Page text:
George Orwell`s Nineteen Eighty-Four marked its 70th anniversary as an unstoppable bestseller in June 2019. This publishing event was widely acknowledged by the world literary community — and justly so. For no other book has ever so utterly both staked claim to a date and repeatedly risen to the very top of international bestseller lists for decades after its original publication. (Orwell`s novel has stood at No. 1 a mind-boggling four times, most recently during the weeks following Donald Trump`s presidential inauguration in January 2017. I fully expect it to reclaim that position during the course of the upcoming American presidential primaries and conventions, once President Trump is on the campaign trail full-time).
Certainly Orwell`s literary fame chiefly rests with the near-universal public recognition accorded his two prose fiction satires of the later 1940s, Animal Farm and Nineteen Eighty-Four. The incessant quotation of those books, along with the shaping force of their visions on the mindscape of the West since World War II probably makes George Orwell the most frequently quoted writer (in more than five dozen languages) writer who ever lived.
In early stages of World War II (1939-45) in Europe, Germany, after invading Poland to its east in 1939, turned its attention westward and conquered the “Low Countries” (Belgium, Luxembourg and the Netherlands) on its way to vanquishing France in spring 1940. With almost all of western continental Europe now under German control, Britain alone stood against Germany.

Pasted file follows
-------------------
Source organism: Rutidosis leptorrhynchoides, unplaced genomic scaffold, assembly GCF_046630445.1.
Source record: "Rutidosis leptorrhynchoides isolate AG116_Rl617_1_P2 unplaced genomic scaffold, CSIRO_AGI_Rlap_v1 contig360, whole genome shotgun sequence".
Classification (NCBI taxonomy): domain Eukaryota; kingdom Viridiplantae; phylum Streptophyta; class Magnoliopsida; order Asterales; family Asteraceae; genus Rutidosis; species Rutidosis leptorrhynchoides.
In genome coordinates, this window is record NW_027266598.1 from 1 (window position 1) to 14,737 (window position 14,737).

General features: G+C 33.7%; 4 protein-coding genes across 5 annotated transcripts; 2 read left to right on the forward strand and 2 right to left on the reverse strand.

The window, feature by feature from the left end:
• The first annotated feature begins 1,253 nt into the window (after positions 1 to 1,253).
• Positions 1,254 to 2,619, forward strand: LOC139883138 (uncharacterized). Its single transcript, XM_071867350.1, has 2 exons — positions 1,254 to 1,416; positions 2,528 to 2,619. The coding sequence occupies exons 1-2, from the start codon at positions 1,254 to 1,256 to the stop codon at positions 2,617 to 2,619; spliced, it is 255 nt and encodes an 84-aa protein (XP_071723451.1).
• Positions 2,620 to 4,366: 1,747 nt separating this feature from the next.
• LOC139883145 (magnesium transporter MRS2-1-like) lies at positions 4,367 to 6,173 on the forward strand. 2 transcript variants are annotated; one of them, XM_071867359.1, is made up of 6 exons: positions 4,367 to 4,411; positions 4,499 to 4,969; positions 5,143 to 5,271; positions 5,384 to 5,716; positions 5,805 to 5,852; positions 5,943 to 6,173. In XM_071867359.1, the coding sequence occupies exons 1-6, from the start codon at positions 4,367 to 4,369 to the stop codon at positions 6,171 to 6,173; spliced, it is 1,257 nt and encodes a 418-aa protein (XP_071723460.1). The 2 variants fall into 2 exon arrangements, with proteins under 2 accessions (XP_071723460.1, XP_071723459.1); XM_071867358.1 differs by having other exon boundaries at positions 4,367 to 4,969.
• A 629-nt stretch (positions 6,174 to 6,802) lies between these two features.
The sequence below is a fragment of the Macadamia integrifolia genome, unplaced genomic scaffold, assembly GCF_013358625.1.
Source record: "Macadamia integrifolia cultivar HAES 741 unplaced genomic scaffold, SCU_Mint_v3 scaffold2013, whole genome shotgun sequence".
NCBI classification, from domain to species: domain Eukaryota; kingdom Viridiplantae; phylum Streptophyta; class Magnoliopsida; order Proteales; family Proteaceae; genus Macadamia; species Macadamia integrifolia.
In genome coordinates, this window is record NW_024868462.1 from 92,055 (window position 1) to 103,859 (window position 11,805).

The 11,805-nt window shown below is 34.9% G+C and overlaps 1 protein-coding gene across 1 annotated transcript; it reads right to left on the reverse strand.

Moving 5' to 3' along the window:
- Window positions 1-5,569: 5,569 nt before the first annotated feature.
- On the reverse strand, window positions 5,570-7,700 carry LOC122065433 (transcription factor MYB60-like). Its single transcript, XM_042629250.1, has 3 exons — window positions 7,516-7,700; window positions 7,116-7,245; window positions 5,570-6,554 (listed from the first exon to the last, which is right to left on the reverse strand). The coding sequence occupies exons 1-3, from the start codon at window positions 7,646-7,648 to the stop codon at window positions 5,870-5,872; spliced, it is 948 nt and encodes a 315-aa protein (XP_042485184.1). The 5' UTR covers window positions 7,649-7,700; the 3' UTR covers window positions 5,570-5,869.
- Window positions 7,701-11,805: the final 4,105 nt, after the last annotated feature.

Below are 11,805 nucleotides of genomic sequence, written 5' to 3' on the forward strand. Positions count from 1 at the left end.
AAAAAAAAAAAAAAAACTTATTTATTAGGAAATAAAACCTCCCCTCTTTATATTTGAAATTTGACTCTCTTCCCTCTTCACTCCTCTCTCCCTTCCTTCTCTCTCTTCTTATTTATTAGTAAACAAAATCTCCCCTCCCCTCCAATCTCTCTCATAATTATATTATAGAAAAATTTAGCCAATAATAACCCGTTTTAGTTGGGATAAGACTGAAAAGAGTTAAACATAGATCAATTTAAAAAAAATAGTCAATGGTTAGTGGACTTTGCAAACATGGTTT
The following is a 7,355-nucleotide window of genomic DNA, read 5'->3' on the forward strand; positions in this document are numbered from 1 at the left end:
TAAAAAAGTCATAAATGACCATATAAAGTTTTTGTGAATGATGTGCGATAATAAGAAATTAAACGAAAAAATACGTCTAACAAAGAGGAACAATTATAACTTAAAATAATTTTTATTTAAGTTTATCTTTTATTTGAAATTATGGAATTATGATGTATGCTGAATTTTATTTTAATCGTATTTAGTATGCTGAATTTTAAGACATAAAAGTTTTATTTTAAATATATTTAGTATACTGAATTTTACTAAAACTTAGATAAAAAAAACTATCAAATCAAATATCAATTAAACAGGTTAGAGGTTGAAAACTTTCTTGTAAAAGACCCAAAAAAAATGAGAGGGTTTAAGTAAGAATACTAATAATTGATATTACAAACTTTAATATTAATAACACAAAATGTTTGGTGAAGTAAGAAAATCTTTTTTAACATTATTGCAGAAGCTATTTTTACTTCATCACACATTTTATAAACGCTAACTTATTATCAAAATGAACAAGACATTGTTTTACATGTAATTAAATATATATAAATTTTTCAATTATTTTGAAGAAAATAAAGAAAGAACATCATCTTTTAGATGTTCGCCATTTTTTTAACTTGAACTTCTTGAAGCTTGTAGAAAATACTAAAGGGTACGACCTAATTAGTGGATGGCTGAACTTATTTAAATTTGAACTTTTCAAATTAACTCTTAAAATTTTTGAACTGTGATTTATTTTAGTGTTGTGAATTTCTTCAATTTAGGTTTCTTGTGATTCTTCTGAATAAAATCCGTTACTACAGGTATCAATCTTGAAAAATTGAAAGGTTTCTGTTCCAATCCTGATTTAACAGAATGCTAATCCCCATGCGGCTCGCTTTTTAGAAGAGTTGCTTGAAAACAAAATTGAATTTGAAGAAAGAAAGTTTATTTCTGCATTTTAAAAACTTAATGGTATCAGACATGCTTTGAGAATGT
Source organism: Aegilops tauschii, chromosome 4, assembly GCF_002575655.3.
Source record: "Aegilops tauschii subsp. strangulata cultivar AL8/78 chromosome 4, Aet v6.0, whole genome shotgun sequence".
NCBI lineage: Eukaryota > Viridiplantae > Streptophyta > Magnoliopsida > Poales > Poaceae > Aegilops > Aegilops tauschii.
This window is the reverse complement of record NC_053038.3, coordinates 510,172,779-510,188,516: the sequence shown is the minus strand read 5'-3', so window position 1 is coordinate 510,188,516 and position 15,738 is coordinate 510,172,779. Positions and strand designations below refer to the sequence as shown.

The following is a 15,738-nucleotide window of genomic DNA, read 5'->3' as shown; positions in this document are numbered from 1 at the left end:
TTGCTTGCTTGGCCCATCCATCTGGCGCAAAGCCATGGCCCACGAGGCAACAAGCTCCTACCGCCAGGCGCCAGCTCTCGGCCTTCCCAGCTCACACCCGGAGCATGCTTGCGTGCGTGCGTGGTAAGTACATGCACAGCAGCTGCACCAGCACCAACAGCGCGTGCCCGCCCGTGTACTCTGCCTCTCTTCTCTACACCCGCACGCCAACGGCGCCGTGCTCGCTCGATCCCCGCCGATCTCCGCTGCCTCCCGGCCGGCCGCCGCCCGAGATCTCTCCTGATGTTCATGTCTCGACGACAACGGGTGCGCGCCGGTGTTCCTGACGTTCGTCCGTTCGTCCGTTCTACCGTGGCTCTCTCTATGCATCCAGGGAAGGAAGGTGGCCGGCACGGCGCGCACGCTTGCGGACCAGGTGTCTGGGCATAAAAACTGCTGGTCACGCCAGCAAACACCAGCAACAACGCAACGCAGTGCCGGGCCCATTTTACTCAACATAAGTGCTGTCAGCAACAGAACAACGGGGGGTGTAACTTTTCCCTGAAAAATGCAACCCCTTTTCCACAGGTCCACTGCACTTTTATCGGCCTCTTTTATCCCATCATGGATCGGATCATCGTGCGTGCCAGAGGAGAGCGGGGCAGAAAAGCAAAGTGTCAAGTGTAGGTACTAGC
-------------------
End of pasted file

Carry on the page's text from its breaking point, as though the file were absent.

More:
America had not yet entered the war and wouldn’t until December 1941 when the Japanese attacked the U.S. Pacific naval base at Pearl Harbor in Hawaii. The United States was, however, supplying Britain with a very significant amount of both war materials and domestic goods under the “Lend-Lease” program. These goods were sent by ship convoy to England across the Atlantic Ocean. German U-boat submarines extracted a huge toll on this vital shipping lifeline, but even though the losses were high, they were survivable, and these supply lines—critical to Britain’s very existence— persevered.
The end of the year is upon us -- 2019 has come and nearly gone. I hope yours was at least as good as mine, if not better. My youngest child was born in January of this year. I’ve now got two children at home and a desk job. That makes reading tougher to do; it also makes reading a more serious task. There’s no time to waste on James Patterson books or yet another biography of an American President. Below are 10 History Books I Wish I Had Read in 2019, but first I must plug 2019's best history read: